Religious Extremism-A Grave Threat to Peace


By Nawazish Ali

“Extremism can flourish only in an environment where basic governmental social responsibility for the welfare of the people is neglected.”

Political dictatorship and social hopelessness create the desperation that always fuels religious extremism. The rise of religious fanaticism in Pakistan can be traced back to the brand of Islamisation that emerged during the Afghan war of the 1970s and 1980s. The decade that followed produced a new generation of extremists in thousands of religious madrasas, many of whom were associated with groups like Al-Qaeda and its affiliates. This phenomenon was further fueled by post-Cold War events and the tumultuous circumstances during the Global War on Terror (GWOT). Pakistan’s decision to join GWOT as a coalition partner post 9/11 provoked violent extremists to expand their anti-state terrorist activities. In the post ‘Arab Spring’ period many Pakistani extremists and militant groups established links with a variety of newly emerged foreign terrorist organisations, including the Islamic State of Iraq and Syria (ISIS).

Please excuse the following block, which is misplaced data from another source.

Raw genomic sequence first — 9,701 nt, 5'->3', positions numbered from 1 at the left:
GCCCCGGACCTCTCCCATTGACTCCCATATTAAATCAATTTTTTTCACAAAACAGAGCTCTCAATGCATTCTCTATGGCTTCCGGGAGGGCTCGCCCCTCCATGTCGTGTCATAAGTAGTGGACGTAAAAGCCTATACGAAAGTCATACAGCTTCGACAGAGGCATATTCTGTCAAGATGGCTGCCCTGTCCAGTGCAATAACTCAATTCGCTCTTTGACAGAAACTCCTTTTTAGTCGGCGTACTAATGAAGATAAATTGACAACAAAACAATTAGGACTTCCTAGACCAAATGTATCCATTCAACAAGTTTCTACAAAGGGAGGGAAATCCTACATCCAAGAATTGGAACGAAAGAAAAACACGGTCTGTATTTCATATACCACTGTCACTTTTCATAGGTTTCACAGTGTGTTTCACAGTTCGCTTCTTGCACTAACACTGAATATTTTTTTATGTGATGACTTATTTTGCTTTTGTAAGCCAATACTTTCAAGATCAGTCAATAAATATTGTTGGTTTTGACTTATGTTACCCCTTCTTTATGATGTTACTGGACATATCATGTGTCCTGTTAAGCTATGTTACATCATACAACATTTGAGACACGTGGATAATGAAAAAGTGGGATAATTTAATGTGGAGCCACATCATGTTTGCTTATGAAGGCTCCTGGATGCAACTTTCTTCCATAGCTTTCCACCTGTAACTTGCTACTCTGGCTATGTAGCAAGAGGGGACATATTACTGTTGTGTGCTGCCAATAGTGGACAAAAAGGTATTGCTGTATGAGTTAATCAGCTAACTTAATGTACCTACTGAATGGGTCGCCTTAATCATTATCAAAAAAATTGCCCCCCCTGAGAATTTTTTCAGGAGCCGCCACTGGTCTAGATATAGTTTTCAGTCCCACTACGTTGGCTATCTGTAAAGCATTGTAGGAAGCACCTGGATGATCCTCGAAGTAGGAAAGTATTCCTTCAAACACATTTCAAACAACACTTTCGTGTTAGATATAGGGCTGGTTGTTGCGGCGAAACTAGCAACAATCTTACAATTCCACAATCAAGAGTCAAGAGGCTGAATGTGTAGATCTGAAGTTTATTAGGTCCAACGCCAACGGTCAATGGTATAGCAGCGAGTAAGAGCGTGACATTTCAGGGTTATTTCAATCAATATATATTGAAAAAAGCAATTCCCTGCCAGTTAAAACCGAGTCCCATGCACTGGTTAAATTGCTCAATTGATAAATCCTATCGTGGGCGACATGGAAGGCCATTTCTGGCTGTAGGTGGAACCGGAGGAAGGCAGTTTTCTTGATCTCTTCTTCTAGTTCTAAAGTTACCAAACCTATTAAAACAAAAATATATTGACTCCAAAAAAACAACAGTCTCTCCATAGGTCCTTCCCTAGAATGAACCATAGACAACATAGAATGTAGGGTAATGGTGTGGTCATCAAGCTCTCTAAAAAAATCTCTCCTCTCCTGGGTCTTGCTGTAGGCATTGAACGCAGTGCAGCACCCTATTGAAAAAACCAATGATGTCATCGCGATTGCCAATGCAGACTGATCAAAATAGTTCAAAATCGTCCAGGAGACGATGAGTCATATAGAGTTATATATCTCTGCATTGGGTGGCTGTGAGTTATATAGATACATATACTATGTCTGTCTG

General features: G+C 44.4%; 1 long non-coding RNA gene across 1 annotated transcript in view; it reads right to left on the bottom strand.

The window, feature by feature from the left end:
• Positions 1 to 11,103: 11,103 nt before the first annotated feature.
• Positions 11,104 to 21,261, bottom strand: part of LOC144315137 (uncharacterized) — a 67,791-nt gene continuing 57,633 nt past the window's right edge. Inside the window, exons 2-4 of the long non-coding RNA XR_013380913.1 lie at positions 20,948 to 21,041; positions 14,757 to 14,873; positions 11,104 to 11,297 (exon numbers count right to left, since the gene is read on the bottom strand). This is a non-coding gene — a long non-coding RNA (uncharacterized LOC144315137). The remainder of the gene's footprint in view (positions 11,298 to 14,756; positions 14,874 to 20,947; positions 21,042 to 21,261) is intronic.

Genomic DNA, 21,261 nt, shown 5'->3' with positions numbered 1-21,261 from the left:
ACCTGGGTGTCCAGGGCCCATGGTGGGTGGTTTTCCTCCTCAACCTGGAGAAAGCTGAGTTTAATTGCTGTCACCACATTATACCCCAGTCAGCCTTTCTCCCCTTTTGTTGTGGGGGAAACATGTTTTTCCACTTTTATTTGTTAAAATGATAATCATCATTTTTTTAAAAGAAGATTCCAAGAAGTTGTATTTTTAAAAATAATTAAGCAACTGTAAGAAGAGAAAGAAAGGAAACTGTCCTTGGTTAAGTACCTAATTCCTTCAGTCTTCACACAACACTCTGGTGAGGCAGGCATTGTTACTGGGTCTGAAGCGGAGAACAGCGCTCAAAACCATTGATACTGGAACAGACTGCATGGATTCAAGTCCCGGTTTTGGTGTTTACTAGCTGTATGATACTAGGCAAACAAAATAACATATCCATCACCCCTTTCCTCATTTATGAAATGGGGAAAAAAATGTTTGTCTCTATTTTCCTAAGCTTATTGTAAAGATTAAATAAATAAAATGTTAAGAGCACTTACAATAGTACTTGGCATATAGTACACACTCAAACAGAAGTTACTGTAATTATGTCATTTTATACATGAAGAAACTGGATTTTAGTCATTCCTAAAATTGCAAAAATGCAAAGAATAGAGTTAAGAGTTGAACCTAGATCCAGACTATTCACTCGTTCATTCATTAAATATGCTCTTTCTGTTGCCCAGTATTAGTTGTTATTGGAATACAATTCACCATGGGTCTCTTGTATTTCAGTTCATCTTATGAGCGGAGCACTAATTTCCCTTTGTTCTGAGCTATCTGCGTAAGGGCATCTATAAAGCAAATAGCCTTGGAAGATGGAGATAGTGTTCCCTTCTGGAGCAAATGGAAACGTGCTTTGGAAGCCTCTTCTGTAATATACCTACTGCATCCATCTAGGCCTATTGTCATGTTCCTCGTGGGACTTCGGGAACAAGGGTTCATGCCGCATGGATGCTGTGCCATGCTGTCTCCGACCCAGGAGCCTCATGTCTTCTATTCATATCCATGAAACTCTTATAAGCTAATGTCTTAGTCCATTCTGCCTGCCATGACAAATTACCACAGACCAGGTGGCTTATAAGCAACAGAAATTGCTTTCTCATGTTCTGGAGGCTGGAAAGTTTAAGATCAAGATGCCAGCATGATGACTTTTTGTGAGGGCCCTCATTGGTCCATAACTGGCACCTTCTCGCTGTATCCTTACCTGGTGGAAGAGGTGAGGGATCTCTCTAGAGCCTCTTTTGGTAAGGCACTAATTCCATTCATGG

Men never do evil so completely and cheerfully as when they do it from religious conviction. There are various contributing factors, but one of the most significant is the role of religious leaders and their institutions. These leaders wield an enormous amount of influence in the country, and unfortunately, many extremist groups receive support from clerics who use their sermons to propagate a narrow, intolerant and chauvinistic version of Islam. It is shocking to think that religious institutions also play a role in promoting sectarianism, with many mosques and madrasas segregating students based on their sect and actively promoting sectarian hatred.

By addressing the root causes of extremism, we can create a more peaceful and stable world.


The societal differences, ranging from disagreements among different sects of Islam to conflicts between Muslims and non-Muslims, can easily be exploited by various elements for their selfish designs. The real question is, who is behind these clashes and what are their objectives? Power struggles between internal and external forces can exacerbate these tussles, creating a fertile ground for militant groups to use religious extremism as a tool for their political objectives. But that is not all. One of the most significant factors contributing to religious fanaticism in Pakistan is the lack of education among the population. Education is a critical tool for promoting religious tolerance, but Pakistan has a high rate of illiteracy, and many children receive only a basic education that does not promote critical thinking. This leaves vulnerable communities open to extremist groups who spread their ideology with devastating consequences.